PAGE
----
April 23, 2021 /Sports News – Local Kanab Girls, Water Canyon Boys, Win Track & Field Titles at Bryce Valley Friday FacebookTwitterLinkedInEmailTROPIC, Utah-Friday, Bryce Valley High School hosted a home meet that consisted of regional 1-A and 2-A schools.The Kanab girls won the team title, netting 152 points. Milford finished second with 146 points. They were followed by Panguitch (91.5 points), Bryce Valley (61.5 points), Water Canyon (40.5 points), Valley (34 points), Wayne (21.5 points), Escalante (21 points), Pinnacle (4 points) and Piute (2 points).For the boys, Water Canyon took the team title with 137.3 points. Panguitch finished second with 105.5 point. They were followed by Bryce Valley (104.5 points), Milford (86.5 points), Kanab (63.3 points), Valley (47 points), Pinnacle (20.5 points), Piute (16.5 points), Wayne (6 points) and Escalante (2 points).The Mid-Utah Radio Sports Network participants who placed in the top 8 will have their names in bold type.Girls 3200 Meter RunTabetha Henrie-Panguitch 13:19.03Adelaide Englestead-Panguitch 13:19.88Tayleah Spaulding-Milford 15:10.98Kristen Stewart-Bryce Valley 15:30.35Cydnee Castagno-Kanab 15:41.91Skyler Ott-Bryce Valley 16:16.54Joelle Werlinger-Kanab 16:38.42Luella Darger-Water Canyon 16:58.80Boys 3200 Meter RunBrock Syrett-Bryce Valley 10:53.29Theil Cooke-Water Canyon 11:32.11Hunter Stewart-Milford 11:33.54Ruger Reeve-Valley 12:06.11Dallen Platt-Bryce Valley 12:10.87Brayden Fisher-Milford 12:10.92Trace Bistline-Water Canyon 12:12.07Okley Sylvester-Piute 12:34.76Girls 100 Meter HurdlesMerci Jessop-Water Canyon 18.55Caroline Giddings-Kanab 18.76Amanda Chynoweth-Bryce Valley 19.78NayVee Williams-Milford 20.10Nabbie Willis-Kanab 20.20Briannon Woolsey-Escalante 22.31Brooklyn Jessen-Piute 22.48Ryley Veater-Panguitch 23.18Boys 110 Meter Hurdles.Hyrum Fechser-Water Canyon 17.75Tucker Chappell-Panguitch 18.20Tyler Cox-Panguitch 19.01Justice Savage-Panguitch 20.19Kage Ott-Bryce Valley 20.33Patrick Hammon-Water Canyon 20.68Konner Henrie-Panguitch 20.89Stetson Motte-Pinnacle 21.05Girls 100-Meter Dash.1.Mikelle Church-Kanab 14.232. PaigeJames-Milford 14.433. Debijean Henrie-Panguitch 14.494. London Fenus-Kanab 14.515. Santana Sedillo-Milford 14.636. Jaci Huntington-Kanab 14.647. Hali Peterson-Wayne 14.658. Lacy Ellett-Wayne 14.70Boys 100-Meter DashTravis Stewart-Kanab 11.93Miles Roberts-Bryce Valley 12.40Steven Barlow-Water Canyon 12.56Braxton Swaner-Wayne 12.64Westyn Clark-Bryce Valley 12.70Okley Sylvester-Piute 12.76Dylan Ferguson-Milford 12.78Jesse James-Piute 12.87Girls 400-Meter DashKinley Spaulding-Milford 1:06.08Hailie Wilcox-Panguitch 1:06.69Emrey Kabonic-Kanab 1:08.43Debijean Henrie-Panguitch 1:09.68Alexa Walker-Milford 1:12.39Amber Harker-Water Canyon 1:13.07Allison Clarkson-Kanab 1:14.50Kemery Stuckenschneider-Pinnacle 1:17.56Boys 400-Meter DashSteven Barlow-Water Canyon 54.55Jesse James-Piute 55.63Layton Spencer-Valley 55.96Trace Bistline-Water Canyon 57.08Logan Little-Kanab 57.20Daxton Jones-Kanab 57.42Kydon Davis-Milford 57.52Rulon Barlow-Water Canyon 58.05Girls 1600 Meter RunKezli Floyd-Bryce Valley 6:19.83Whytney Stoddard-Milford 6:31.41Maddie Osterhout-Valley 6:45.09Skyler Ott-Bryce Valley 7:28.67Natalie Whipple-Wayne 7:32.59Luella Darger-Water Canyon 7:59.06Boys 1600 Meter RunPorter Schoppe-Panguitch 5:00.18Carter Yardley-Panguitch 5:19.26Theil Cooke-Water Canyon 5:28.71Hunter Stewart-Milford 5:29.31Trent Jessop-Water Canyon 5:34.78Ruger Reeve-Valley 5:39.58Okley Sylvester-Piute 5:46.76Milo Atwood-Bryce Valley 5:47.16Girls 300-Meter HurdlesMadysen Griffiths-Milford 53.28Adelaide Englestead-Panguitch 53.33Merci Jessop-Water Canyon 54.02Nabbie Willis-Kanab 55.23Briannon Woolsey-Escalante 55.82Amanda Chynoweth-Bryce Valley 56.87Ryley Veater-Panguitch 1:04.81Bryony Timpson-Water Canyon 1:06.45Boys 300-Meter HurdlesBlake Barnes-Milford 43.13Benjamin Jeffs-Water Canyon 44.31Konner Henrie-Panguitch 48.29Tyler Cox-Panguitch 49.38Patrick Hammon-Water Canyon 51.05Kage Ott-Bryce Valley 51.90Eli Sanders-Kanab 52.03Braysyn Brinkerhoff-Bryce Valley 53.41Girls 4 x 100Kanab A 53.44 (Jaci Huntington, Mikelle Church, Madi Orton, London Fenus)Milford Tigers 57.04 (Serena Sedillo, Santana Sedillo, Marley Wunderlich, Alexa Walker)Kanab B 57.51 (Kate Ballard, Kinsey Little, Leila Seely, Emrey Kabonic)Water Canyon Wildcats 57.53 (Shaylee Holm, Meg Fischer, Amber Harker, Merci Jessop)Boys 4 x 100Panguitch Bobcats 48.74 (Treyson Prince, Konner Henrie, Carter Yardley, Klyn Fullmer)Milford Tigers 50.22 (Drayton Blackburn, Dylan Ferguson, Traie Buhler, Anthony Ruelas)Bryce Valley Mustangs 53.29 (Braysyn Brinkerhoff, Ben Jensen, Ethan Platt, Collin StewartWater Canyon Wildcats 54.09 (Lorin Allred, David Jeffs, Domonic Layton, Patrick Hammon)Girls 800-Meter RunMaddie Osterhout-Valley 2:56.52Tayleah Spaulding-Milford 2:57.74Cydnee Castagno-Kanab 2:57.77Nadia Griffin-Escalante 3:01.24Allison Clarkson-Kanab 3:06.13Madison Sasser-Pinnacle 3:11.18Natalie Whipple-Wayne 3:15.77Boys 800-Meter RunLanden Hardy-Pinnacle 2:10.82Rulon Barlow-Water Canyon 2:14.72Tyler Bonham-Valley 2:18.80Taiven Cluff-Milford 2:20.84Daxton Jones-Kanab 2:25.36Trent Jessop-Water Canyon 2:25.71Ruger Reeve-Valley 2:28.73Logan Little-Kanab 2:29.52Girls 200-Meter DashJaci Huntington-Kanab 29.37Madi Orton-Kanab 29.61Santana Sedillo-Milford 29.85Paige James-Milford 29.94Debijean Henrie-Panguitch 30.50Lacey Ellett-Wayne 31.05London Fenus-Kanab 31.58Brynley Wunderlich-Milford 31.66Boys 200-Meter DashTravis Stewart-Kanab 23.95Miles Roberts-Bryce Valley 24.98Klyn Fullmer-Panguitch 25.06Steven Barlow-Water Canyon 25.71Westyn Clark-Bryce Valley 25.78Randen Leslie-Bryce Valley 26.00Dylan Ferguson-Milford 26.02Braxton Swaner-Wayne 26.25Girls MedleyMilford Tigers 4:52.05 (Madysen Griffiths, Brynley Wunderlich, JaLeana Tsosie, Kinley Spaulding)Water Canyon Wildcats 5:18.74 (Meg Fischer, Luella Darger, Amber Harker, Merci Jessop)Valley Buffaloes 5:25.63 (Raigen Frost, Mya Young, Savannah Wood, Maddie Osterhout)Boys MedleyValley Buffaloes 4:10.27 (Ben Cox, Gavin Hoyt, Spencer Cox, Layton Spencer)Bryce Valley Mustangs 4:39.25 (Treyson Clark, Braysyn Brinkerhoff, Milo Atwood, Dallen Platt)Milford Tigers 4:47.09 (Tesler Fields, Marek Holth, Talma Harding, Gage Yardley)Girls 4 x 400Bryce Valley Mustangs 4:46.00 (Amanda Chynoweth, Kezli Floyd, Brooklyn Syrett, Kristen Stewart)Panguitch Bobcats 5:05.60 (Ryley Veater, Shelby Frandsen, Tabetha Henrie, Hailie Wilcox)Boys 4 x 400Bryce Valley Mustangs 3:42.44 (Brock Syrett, Miles Roberts, Westyn Clark, Randen Leslie)Panguitch Bobcats 3:55.90 (Theron Evans, Cameron Parkin, Carter Yardley, Porter Schoppe)Water Canyon Wildcats 4:00.54 (Terence Cooke, Trent Jessop, Patrick Hammon, Trace Bistline)Milford Tigers 4:26.95 (Dylan Ferguson, Brayden Fisher, Hunter Stewart, Talma Harding)Boys Long JumpTravis Stewart-Kanab 19-10.00Benjamin Jeffs-Water Canyon 19-06.50Westyn Clark-Bryce Valley 19-05.00Randen Leslie-Bryce Valley 19-02.00Bret Beebe-Milford 18-06.00Drayton Blackburn-Milford 18-01.50Tyler Cox-Panguitch 17-11.50Treyson Clark-Bryce Valley 17-08.00Girls Long JumpJaci Huntington-Kanab 16-01.00Mikelle Church-Kanab 16-00.50Adelaide Englestead-Panguitch 15-04.50Tabetha Henrie-Panguitch/Brooklyn Syrett Bryce Valley 15-04.006. Madi Orton-Kanab 14-09.007. Paige James-Milford/Madysen Griffiths-Milford 14-07.00Boys High JumpMiles Roberts-Bryce Valley 5-11.00Hyrum Fechser-Water Canyon 5-11.00Benjamin Jeffs-Water Canyon 5-05.00Treyson Clark-Bryce Valley/Michael Schmitz-Pinnacle 5-03.006. Traie Buhler-Milford 5-03.007. Adrian Dalton-Escalante 5-01.008. Jaxon Jenson-Kanab/Treyson Prince-Panguitch 4-09.00Girls High JumpMadi Orton-Kanab 5-02.00Mikelle Church-Kanab 5-00.00Hanna Williams-Wayne 4-08.00Mikki Prows-Escalante 4-06.00Briannon Woolsey-Escalante 4-06.00Kaitlyn Stubbs-Water Canyon 4-04.00Brittyn Heaton-Valley 4-04.00Ambria Giles-Wayne/Allison Alkema-Water Canyon 4-02.00Boys JavelinGavin Hoyt-Valley 129-08.50Karsen Button-Kanab 127-03.50Tucker Chappell-Panguitch 124-08.75Stetson Motte-Pinnacle 123-01Kage Ott-Bryce Valley 120-00Luke Finicum-Milford 118-06.50Brannigan Winckel-Piute/Traie Buhler-Milford 114-00.50Girls JavelinKinley Spaulding-Milford 100-10Kaelynn Cox-Panguitch 99-04JaLeana Tsosie-Milford 97-11Brooklyn Syrett-Bryce Valley 91-08.50Kristen Stewart-Bryce Valley 89-05Hanna Williams-Wayne 89-02Kimber Reeve-Valley 88-07Brittyn Heaton-Valley 87-01.50Boys Shot PutMakenzie Jessop-Water Canyon 38-03.50Michael Warino-Kanab 36-01.00Tucker Chappell-Panguitch 34-10.75Gavin Hoyt-Valley 34-09.25Klyn Fullmer-Panguitch 34-09.00Karsen Button-Kanab 34-08.75Justen Beebe-Milford 34-05.75Rhyder Ambrose-Milford 34-02.50Girls Shot PutAbby Bateman-Kanab 33-01.75JaLeana Tsosie-Milford 31-11.00Kezli Floyd-Bryce Valley 28-09.00NayVee Williams-Milford 28-04.00Brittyn Heaton-Valley 26-04.50Kaelynn Cox-Panguitch 25-11.00Kambri Beckstead-Kanab 25-03.25Presley Willden-Milford 25-02.50Boys DiscusMakenzie Jessop-Water Canyon 128-10.50Rhyder Ambrose-Milford 112-08.50Tucker Chappell-Panguitch 111-11Cody Frandsen-Panguitch 99-04Morgan Finicum-Milford 94-08.50Blake Barnes-Milford 93-01Rusten Torgersen-Panguitch 89.06Moroni Holm-Water Canyon 87-06Girls DiscusKaelynn Cox-Panguitch 78-08Harley Thomas-Milford 75-11.50NayVee Williams-Milford 74-00.50Presley Willden-Milford 71-09.50Abby Bateman-Kanab 70-08Kimber Reeve-Valley 69-11.50Kambri Beckstead-Kanab 68-10.50Mikenna Holm-Milford 64-06 Brad James Written by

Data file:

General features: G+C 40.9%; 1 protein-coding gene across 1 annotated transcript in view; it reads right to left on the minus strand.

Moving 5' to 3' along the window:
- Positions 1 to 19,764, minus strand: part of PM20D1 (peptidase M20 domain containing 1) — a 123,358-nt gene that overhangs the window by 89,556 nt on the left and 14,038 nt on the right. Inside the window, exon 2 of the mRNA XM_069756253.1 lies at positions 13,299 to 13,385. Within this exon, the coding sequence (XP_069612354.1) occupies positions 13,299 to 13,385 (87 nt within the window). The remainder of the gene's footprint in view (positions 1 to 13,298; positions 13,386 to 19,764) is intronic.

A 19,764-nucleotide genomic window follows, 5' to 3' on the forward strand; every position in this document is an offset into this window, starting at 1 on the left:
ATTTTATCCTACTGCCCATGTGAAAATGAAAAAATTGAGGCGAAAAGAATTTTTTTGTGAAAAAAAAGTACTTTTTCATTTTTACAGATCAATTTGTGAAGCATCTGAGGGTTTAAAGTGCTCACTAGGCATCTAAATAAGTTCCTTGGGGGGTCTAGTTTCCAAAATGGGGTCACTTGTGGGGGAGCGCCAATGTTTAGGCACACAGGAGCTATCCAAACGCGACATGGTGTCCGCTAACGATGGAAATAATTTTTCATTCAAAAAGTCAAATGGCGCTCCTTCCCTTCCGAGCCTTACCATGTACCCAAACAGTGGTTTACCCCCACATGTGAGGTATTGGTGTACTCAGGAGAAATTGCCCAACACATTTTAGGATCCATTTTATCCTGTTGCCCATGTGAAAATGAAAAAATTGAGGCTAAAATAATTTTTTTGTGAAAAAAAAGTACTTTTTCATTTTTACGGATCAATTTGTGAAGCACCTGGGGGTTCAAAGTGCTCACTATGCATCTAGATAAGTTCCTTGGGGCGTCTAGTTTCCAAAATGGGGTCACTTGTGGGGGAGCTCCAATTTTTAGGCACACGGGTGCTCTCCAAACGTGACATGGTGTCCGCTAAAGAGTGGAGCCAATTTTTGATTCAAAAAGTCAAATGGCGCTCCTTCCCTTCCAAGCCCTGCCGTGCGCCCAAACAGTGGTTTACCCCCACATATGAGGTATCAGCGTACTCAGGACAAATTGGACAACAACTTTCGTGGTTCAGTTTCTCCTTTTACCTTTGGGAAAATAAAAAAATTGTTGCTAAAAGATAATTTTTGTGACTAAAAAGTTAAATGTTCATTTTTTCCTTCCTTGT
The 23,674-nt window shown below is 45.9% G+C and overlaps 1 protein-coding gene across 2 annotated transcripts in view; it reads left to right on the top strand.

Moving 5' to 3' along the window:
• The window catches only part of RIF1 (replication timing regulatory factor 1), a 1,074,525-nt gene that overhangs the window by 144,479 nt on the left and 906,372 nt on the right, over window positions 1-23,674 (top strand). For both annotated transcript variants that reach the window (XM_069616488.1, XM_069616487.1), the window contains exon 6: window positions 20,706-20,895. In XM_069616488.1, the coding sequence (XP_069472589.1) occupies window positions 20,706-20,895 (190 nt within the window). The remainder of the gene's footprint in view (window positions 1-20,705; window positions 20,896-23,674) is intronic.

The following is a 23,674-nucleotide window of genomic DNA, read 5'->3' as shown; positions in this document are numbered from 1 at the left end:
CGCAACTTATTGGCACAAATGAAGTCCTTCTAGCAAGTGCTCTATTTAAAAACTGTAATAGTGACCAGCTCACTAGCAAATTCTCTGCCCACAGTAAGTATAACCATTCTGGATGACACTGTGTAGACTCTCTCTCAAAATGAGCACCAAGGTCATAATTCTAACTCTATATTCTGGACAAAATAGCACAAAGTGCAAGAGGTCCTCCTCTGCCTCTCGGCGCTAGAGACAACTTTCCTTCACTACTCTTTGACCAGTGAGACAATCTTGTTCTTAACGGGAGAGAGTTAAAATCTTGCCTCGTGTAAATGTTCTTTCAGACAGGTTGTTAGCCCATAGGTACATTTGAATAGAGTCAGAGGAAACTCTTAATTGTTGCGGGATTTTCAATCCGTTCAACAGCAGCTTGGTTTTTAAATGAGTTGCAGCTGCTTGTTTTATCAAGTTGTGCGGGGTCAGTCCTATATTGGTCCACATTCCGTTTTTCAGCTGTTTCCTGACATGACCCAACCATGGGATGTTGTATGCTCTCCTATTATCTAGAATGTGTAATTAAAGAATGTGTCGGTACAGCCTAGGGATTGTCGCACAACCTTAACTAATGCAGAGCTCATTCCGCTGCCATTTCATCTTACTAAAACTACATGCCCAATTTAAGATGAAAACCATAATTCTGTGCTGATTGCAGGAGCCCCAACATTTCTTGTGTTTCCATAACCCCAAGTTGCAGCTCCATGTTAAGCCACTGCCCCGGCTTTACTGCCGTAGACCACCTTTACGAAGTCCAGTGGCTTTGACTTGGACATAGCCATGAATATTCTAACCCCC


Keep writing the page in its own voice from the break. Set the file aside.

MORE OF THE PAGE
Home » News » Agencies & People » Leaders and Romans sign up to list all properties with Zoopla previous nextMarketingLeaders and Romans sign up to list all properties with ZooplaParent company PSH to put its 40,000 properties on ZPG sites.Nigel Lewis20th January 201701,032 Views Property Service Holdings (PSH), the parent company of leading estate agency brands Romans and Leaders, is to list all its properties on Zoopla.Until now Leaders, which is the largest independent estate agent in the UK, has listed the properties from its 120 branch network on Rightmove and Zoopla, while Romans’ 28 branches were only listed on Rightmove.But in May last year the two brands were brought together during a merger to create a £120m turnover company with a £35m war chest for further acquisitions.The announcement by the company means both brands will now advertise their combined inventory of some 40,000 sales, lettings, new homes and auction properties on Zoopla Property Group’s websites.The move ends speculation that PSH might have gone with OnTheMarket as its ‘second portal’.Peter Loverdos, COO at PSH (pictured, left) says: “We have been reviewing the property portal landscape for some time and as a result of the substantial marketing and innovative product ideas coming from ZPG, we decided that it is the right time to list all of our branches and properties with ZPG to the ultimate benefit of our customers.“We expect to expand materially over the next few years and need the right mix of partners to support our exciting growth strategy and we look forward to a long and productive partnership with the ZPG team.”ZPG managing director Mark Goddard, added: “We are delighted to have agreed a long partnership with Property Service Holdings to cover both their leading agency brands and are looking forward to providing a range of services across their 150-strong branch network as we continue to deliver record audience levels, leads and market leading products to our partners in 2017.”Leaders Romans The Leaders Romans Group (LRG) Zoopla ZPG January 20, 2017Nigel LewisWhat’s your opinion? Cancel replyYou must be logged in to post a comment.Please note: This is a site for professional discussion. Comments will carry your full name and company.This site uses Akismet to reduce spam. Learn how your comment data is processed.Related articles Letting agent fined £11,500 over unlicenced rent-to-rent HMO3rd May 2021 BREAKING: Evictions paperwork must now include ‘breathing space’ scheme details30th April 2021 City dwellers most satisfied with where they live30th April 2021